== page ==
By Carol Buckley,
Elephant Aid International
In an unprecedented gesture of faith in a US-based nonprofit organization, Nepalese government officials recently invited Elephant Aid International (EAI) to create the country's first-ever chain-free corrals at Chitwan National Park where 63 working elephants now live—shackled in chains.
The chained feet in the above photo belong to Asian elephant Man Kali. Born in the wild more than 50 years ago, she was captured as a baby, separated from her family, and sold into a life of service in Nepal.
Like so many ‘working elephants’ throughout Asia, Man Kali has lived nearly all of her life in chains—a longstanding, traditional method of controlling movement during times when elephants are not working in the fields or forests, or on the busy streets of Asia’s crowded cities. Sadly, it is a practice that breaks both the body and the spirit of these highly intelligent, highly social, sentient animals.
Now chain-free, Prakriti Kali caresses her mother, Man Kali, in their spacious new corral after years of separation.
For Asia's elephants, life in captivity is filled with pain, isolation,
and despair. Day after day, often with no shelter or vegetative cover from
which to escape the sun’s burning rays, they stand for long hours shackled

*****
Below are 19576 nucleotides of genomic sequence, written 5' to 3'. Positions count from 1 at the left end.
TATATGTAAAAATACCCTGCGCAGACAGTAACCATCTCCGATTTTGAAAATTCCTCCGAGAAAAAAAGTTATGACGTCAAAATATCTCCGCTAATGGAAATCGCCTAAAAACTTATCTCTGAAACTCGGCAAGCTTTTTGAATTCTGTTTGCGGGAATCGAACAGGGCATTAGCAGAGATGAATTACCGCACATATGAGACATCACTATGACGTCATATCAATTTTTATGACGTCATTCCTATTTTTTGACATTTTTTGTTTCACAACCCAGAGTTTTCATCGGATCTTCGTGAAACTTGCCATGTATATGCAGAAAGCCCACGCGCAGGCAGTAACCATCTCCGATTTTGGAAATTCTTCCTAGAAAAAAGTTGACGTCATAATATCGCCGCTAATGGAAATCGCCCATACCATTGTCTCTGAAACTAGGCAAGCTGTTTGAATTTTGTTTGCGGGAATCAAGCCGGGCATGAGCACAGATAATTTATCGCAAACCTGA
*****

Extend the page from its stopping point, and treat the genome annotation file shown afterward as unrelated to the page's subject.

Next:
in heavy chains that prevent them from moving more than a few inches in any
direction. Often stuck standing in their own waste, their feet become
deformed and painful from infected and necrotic tissue. They develop
crippling bone and joint conditions and exhibit abnormal rocking, bobbing,
and swaying behaviors. Many die sick and broken.
But life does not have to be this way for Asia’s working elephants. Change is possible…and it’s on its way in 2014. We need your help today!
In an unprecedented gesture of faith in a US-based nonprofit
organization, Nepalese government officials recently invited Elephant Aid
International (EAI) to create the country's first-ever chain-free corrals at
Chitwan National Park where 63 working elephants now live—shackled in
Based on the overwhelming success of our pilot projects completed earlier this year in Nepal, this unique project is deceptively simple, yet amazingly effective. Here’s what it involves:
Please join us on this journey to change the lives of elephants by helping
us raise $441,000 ($7,000 per elephant) by February 1, 2014. We are in a
race against time to raise all funds and complete this project before the
current Chief Warden of Chitwan National Park leaves office in 2015.
With your generous support, 63 working elephants will finally be
chain-free, forever… with many more to follow in the years ahead as a new
tradition of compassionate elephant care takes roots throughout Nepal and
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